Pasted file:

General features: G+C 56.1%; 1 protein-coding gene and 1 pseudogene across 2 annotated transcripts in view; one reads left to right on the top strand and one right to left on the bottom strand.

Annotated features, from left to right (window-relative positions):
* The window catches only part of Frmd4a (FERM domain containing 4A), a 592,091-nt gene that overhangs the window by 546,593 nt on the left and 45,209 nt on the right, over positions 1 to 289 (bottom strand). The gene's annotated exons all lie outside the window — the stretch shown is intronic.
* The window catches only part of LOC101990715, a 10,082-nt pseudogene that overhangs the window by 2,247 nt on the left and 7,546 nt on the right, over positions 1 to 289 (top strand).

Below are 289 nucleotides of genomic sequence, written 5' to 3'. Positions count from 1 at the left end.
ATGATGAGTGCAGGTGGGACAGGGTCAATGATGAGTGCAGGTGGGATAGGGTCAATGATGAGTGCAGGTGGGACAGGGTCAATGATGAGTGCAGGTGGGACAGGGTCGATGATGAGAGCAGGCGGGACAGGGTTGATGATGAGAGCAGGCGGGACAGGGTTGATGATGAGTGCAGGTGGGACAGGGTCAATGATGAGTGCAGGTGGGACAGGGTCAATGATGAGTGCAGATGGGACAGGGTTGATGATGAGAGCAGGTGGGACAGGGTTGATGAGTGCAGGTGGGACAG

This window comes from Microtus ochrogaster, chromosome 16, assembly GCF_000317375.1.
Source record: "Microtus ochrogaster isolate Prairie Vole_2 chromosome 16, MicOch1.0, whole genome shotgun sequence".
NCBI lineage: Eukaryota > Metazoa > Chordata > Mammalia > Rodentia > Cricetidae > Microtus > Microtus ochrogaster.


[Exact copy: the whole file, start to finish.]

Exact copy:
General features: G+C 56.1%; 1 protein-coding gene and 1 pseudogene across 2 annotated transcripts in view; one reads left to right on the top strand and one right to left on the bottom strand.

Annotated features, from left to right (window-relative positions):
* The window catches only part of Frmd4a (FERM domain containing 4A), a 592,091-nt gene that overhangs the window by 546,593 nt on the left and 45,209 nt on the right, over positions 1 to 289 (bottom strand). The gene's annotated exons all lie outside the window — the stretch shown is intronic.
* The window catches only part of LOC101990715, a 10,082-nt pseudogene that overhangs the window by 2,247 nt on the left and 7,546 nt on the right, over positions 1 to 289 (top strand).

Below are 289 nucleotides of genomic sequence, written 5' to 3'. Positions count from 1 at the left end.
ATGATGAGTGCAGGTGGGACAGGGTCAATGATGAGTGCAGGTGGGATAGGGTCAATGATGAGTGCAGGTGGGACAGGGTCAATGATGAGTGCAGGTGGGACAGGGTCGATGATGAGAGCAGGCGGGACAGGGTTGATGATGAGAGCAGGCGGGACAGGGTTGATGATGAGTGCAGGTGGGACAGGGTCAATGATGAGTGCAGGTGGGACAGGGTCAATGATGAGTGCAGATGGGACAGGGTTGATGATGAGAGCAGGTGGGACAGGGTTGATGAGTGCAGGTGGGACAG

This window comes from Microtus ochrogaster, chromosome 16, assembly GCF_000317375.1.
Source record: "Microtus ochrogaster isolate Prairie Vole_2 chromosome 16, MicOch1.0, whole genome shotgun sequence".
NCBI lineage: Eukaryota > Metazoa > Chordata > Mammalia > Rodentia > Cricetidae > Microtus > Microtus ochrogaster.